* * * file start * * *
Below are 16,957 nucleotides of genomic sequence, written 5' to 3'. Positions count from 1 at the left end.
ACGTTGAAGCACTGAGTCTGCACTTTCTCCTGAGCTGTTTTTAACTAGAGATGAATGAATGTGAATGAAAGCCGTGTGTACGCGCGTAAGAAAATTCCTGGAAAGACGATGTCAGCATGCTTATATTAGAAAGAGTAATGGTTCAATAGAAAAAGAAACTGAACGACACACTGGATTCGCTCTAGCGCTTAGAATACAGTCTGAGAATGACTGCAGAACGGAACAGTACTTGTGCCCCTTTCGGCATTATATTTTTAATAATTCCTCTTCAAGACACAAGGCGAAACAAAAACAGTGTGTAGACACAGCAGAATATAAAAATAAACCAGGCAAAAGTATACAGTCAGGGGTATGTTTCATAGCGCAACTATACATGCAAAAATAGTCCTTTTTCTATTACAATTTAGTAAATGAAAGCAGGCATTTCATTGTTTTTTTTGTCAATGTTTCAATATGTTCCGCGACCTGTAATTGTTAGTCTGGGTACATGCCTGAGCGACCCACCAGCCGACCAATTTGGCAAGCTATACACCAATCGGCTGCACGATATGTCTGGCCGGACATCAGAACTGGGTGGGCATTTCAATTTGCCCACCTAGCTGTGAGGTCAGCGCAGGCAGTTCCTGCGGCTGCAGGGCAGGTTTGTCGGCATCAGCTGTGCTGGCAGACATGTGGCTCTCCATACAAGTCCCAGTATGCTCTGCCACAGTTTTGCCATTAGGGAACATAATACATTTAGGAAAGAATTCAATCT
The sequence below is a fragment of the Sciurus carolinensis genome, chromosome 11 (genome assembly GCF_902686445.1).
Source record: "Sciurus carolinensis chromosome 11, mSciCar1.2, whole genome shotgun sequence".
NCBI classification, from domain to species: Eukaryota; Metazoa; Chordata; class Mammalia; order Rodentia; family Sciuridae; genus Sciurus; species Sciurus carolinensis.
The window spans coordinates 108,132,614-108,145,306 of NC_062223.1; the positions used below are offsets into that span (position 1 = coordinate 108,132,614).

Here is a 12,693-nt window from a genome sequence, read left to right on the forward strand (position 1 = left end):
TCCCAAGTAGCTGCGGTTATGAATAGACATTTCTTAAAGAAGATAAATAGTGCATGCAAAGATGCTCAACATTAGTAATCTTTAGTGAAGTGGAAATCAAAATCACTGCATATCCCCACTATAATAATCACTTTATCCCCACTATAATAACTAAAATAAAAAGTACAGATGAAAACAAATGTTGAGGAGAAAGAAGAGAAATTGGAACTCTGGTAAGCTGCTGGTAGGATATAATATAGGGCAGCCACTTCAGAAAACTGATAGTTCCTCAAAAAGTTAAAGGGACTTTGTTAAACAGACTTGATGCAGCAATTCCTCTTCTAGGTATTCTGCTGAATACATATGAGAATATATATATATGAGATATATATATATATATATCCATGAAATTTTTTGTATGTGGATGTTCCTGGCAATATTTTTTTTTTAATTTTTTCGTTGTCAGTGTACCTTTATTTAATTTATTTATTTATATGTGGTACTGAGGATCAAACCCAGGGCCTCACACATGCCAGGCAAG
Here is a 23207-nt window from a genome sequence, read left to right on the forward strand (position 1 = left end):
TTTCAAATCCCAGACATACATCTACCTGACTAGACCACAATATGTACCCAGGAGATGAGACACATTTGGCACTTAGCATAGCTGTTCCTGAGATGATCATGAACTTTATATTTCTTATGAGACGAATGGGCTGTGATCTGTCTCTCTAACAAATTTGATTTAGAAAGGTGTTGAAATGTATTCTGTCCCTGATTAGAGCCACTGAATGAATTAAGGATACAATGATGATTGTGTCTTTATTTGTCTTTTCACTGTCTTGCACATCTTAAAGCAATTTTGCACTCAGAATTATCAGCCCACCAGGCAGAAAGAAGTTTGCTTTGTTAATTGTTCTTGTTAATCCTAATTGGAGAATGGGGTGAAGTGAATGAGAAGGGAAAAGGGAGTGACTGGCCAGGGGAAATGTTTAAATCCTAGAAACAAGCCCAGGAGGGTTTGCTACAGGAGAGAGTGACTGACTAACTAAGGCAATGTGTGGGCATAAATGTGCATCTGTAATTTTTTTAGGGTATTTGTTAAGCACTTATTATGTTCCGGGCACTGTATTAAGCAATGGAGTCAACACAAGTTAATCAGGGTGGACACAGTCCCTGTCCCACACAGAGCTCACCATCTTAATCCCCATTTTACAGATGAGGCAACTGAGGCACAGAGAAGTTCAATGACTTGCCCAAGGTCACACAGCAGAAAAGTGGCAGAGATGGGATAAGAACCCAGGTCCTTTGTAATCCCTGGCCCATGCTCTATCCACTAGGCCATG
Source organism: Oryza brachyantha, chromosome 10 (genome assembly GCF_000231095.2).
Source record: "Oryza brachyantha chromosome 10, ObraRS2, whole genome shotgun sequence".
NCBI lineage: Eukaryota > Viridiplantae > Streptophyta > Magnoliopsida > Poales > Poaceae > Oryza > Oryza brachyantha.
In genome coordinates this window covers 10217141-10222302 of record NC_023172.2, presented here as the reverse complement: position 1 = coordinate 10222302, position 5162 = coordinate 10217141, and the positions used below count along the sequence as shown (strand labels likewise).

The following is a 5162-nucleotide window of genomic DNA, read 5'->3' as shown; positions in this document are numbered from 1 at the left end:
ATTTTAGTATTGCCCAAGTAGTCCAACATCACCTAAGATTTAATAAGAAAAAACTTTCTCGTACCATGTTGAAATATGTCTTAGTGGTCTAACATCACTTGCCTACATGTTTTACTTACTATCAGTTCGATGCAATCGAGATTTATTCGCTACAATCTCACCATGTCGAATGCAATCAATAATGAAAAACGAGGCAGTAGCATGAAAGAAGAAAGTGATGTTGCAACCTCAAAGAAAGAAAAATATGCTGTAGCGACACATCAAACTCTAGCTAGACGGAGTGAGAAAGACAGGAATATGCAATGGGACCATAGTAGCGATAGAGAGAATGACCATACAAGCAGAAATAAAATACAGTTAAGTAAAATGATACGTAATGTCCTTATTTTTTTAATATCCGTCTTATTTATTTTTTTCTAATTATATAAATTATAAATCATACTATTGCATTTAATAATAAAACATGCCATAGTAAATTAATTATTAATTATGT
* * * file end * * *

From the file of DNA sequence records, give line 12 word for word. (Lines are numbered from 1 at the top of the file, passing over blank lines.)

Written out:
Source record: "Oryza brachyantha chromosome 10, ObraRS2, whole genome shotgun sequence".